…question, the first word out of Pete’s mouth was “repetition” — meaning the repetition that comes with practice and translates to “vital ease” in performance. He spoke of the rigor and discipline involved in mastering the piano, talked about the pleasure he took from getting to share the stage with professional musicians, and confessed how much he enjoyed the diversity of people, ideas, and lifestyles he encountered and to which he was exposed. I’d found online photos of Pete playing Gershwin’s Rhapsody in Blue in a benefit concert with the South Bend Symphony Orchestra — no mean feat in and of itself, especially since he was, as we say in the theatre, “off book” (i.e., fully memorized), and video of Pete accompanying Ben Harper in a pops concert, also benefiting the SBSO and in which he seemed to epitomize what I think of as “Midwestern cool.” It was rumored that Ben, not knowing how skilled Pete was on the keyboard, had encouraged him to turn down the volume on his mic, only to be surprised and impressed by Pete’s mastery.

Presidential focus and concentration: Pete at the keyboard

In Shortest Way Home, Pete describes Rhapsody in Blue as “a rollicking ecstasy of jazzy piano” and as “the most American piece of orchestral music ever written.”

Being accustomed to politicians who don’t dig much deeper than God Bless America or Sousa marches to find examples of their favorite music by classic American composers, this was a refreshing observation, to say the least.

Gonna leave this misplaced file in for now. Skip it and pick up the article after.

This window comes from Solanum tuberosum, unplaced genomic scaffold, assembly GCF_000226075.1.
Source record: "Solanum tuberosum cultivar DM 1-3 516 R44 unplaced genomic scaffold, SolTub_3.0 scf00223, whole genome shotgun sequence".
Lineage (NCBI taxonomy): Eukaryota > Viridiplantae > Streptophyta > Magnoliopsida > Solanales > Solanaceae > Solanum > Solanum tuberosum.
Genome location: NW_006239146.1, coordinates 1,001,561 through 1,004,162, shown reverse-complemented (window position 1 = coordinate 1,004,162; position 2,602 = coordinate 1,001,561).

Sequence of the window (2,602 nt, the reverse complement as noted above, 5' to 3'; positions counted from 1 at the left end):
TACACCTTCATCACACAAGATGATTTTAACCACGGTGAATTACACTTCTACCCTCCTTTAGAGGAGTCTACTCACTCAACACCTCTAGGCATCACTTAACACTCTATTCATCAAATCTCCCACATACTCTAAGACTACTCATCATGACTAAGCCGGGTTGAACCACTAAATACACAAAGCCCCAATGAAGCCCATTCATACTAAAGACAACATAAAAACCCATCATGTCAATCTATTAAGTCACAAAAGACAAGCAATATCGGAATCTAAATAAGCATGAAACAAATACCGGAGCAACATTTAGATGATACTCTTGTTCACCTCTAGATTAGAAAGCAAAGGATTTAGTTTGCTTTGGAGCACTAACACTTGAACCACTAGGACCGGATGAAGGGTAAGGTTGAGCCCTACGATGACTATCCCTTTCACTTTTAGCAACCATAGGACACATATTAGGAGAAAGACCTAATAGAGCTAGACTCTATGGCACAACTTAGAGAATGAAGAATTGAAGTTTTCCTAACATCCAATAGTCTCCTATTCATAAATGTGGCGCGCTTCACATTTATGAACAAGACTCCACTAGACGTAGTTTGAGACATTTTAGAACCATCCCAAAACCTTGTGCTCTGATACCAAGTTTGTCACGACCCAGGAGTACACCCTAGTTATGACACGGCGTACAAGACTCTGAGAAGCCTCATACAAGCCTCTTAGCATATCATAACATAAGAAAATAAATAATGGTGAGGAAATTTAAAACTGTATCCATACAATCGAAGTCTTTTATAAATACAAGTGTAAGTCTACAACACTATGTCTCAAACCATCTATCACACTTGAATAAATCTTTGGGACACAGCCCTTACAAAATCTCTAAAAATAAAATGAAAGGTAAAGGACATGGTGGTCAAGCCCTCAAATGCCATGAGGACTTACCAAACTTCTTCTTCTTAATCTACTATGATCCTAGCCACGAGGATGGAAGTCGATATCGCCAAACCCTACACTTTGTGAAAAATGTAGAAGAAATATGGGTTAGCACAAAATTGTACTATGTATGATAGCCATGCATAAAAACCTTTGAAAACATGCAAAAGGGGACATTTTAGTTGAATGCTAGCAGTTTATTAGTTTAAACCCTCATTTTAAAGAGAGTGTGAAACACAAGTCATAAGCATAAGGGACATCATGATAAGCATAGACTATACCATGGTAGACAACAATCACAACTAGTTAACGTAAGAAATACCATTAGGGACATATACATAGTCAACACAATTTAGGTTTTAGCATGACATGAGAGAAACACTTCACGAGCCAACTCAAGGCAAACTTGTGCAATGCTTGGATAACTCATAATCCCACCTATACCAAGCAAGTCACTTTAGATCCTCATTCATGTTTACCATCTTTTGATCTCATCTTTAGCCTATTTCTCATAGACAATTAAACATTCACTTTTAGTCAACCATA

Paul For Pete

Pete goes on to recount the work he put in preparing for his concert performance, and how daily practice was not just a must, but an obsession. He writes about a famous pianist (as Pete mentions, the Internet doesn’t agree which one) who once said, “If I miss one day of practice, I notice it. If I miss two days, the critics notice it. If I miss three days, the audience notices it.” That became his mantra during his six months of pre-concert preparation. He made rehearsal opportunities every day, even when traveling, practicing wherever he found himself — empty hotel ballrooms; a deserted bar at O’Hare airport, sitting on his roll-aboard luggage because the cordoned-off piano had no bench; any available space with a keyboard. Time permitting, he dashed home between return flights to South Bend and mayoral obligations there to squeeze in sessions with his piano coach, Edisher Savitski, a star graduate student in South Bend’s Indiana University campus music program.

Mayor Pete Buttigieg at the keyboard; Maestro Tsung Yeh, Conductor, South Bend Symphony Orchestra; December 2013

Savitski told Pete, “Don’t play the notes — just play the music.” For me, Pete was not just a candidate with a deep-rooted passion for the arts; he was a politician who understood the role the arts play in our lives, and that together the individual notes become the music — disparate elements that political leaders, like theatre directors, knit into a cohesive, sometimes rollicking, often jazzy, and, we hope, ecstatic whole. In politics, as in theatre, vision and policy require the efforts of many people to give them life and rely on specifics to ground them in truth.

Paul For Pete

Part II: Courtship